Honey was the world's natural sweetener until Columbus brought the western world cane sugar in the 16th century. However sugar crystals were being extracted over 2000 years ago in India and it is the Indonesian word shekar that gives us the English term sugar.
Today it is recommended that we cut down on the amount of sugar that we eat as sugary foods are known to cause tooth decay. The average person's sugar consumption still stands at about 1kg for a week.
|Honey is produced naturally from nectar by bees.
- Nectar, a sugar solution in water collected from flowers by the bees is converted by enzymes in the bee's body.
- Glucose and fructose are deposited in honeycombs.
- Granulated Honey is the super-saturated solutions formed. Granulation occurs as the sugar crystallises out of the solution.
- Liquid honey is processed by flash heating.
|Sugar in the Kitchen
- Brown sugars are used for their taste and moistness, often used in fruit cakes. There are several varieties of brown sugar; light muscovado is creamy coloured and soft, where as demerara has large golden crystals.
- Confectioner's sugar or icing sugar is used for making candies and for frostings.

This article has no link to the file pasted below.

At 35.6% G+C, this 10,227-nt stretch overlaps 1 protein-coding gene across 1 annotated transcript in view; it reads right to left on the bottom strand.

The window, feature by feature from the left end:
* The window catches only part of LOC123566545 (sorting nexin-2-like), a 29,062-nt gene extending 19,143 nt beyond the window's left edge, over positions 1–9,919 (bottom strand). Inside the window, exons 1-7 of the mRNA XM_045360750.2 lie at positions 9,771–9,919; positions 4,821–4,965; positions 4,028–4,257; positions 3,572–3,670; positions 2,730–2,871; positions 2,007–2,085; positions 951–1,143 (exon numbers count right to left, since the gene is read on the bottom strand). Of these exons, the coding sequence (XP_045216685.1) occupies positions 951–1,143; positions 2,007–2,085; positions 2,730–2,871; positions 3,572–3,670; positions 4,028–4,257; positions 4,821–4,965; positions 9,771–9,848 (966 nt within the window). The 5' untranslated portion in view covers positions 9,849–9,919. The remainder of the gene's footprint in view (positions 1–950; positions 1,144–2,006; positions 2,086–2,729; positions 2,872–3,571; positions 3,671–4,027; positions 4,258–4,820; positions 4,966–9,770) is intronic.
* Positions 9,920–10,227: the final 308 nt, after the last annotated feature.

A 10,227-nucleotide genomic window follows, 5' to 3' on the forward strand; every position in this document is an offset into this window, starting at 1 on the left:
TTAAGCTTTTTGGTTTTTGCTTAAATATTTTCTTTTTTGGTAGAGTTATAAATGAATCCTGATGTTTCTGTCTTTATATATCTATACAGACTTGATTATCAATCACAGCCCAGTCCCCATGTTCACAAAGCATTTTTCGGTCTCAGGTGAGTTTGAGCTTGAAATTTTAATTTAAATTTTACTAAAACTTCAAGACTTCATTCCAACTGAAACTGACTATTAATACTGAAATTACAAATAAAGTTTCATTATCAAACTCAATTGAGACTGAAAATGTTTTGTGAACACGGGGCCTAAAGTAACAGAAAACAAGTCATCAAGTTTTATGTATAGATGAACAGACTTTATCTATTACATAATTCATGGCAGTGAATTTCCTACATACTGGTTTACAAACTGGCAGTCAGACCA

- Syrups are important for baking, confectionary and toppings, with maple syrup being a famous topping for pancakes and waffles. However maple syrup is also a hidden sugar in some manufactured foods, for example, maple syrup is used in both baked beans and in ice cream.
|Sugar in Foods
|Sugar occurs both naturally in foods and it is also added during processing.
- FRUCTOSE & LACTOSE occur naturally in foods: fructose is found in fruit and lactose in milk. These foods are important as they also provide the body with other valuable nutrients.
- ADDED SUGAR. - About half of which comes from sugar added to tea, coffee, breakfast cereals and sugar used in cooking in the home: A slice of plain cake provides 3 tsps of sugar. The other half of added sugar comes 'hidden' in manufactured foods. Sweet foods which we buy ready made are highly palatable and are also very popular.Sugar provides both taste and an important source of energy but too much sugar can lead to obesity and tooth decay. The table on the next page shows the sugar content of certain manufactured foods and it is important to have an awareness of such levels in order to prevent too high a sugar intake.
|Artificial sweetners provide the body with very little energy and are therefore used in energy reduced diets. However sweeteners such as saccharin have recently been a cause of controversy amongst medical experts. Some claim that saccharin can adversely affect health and its use has consequently been banned in the USA.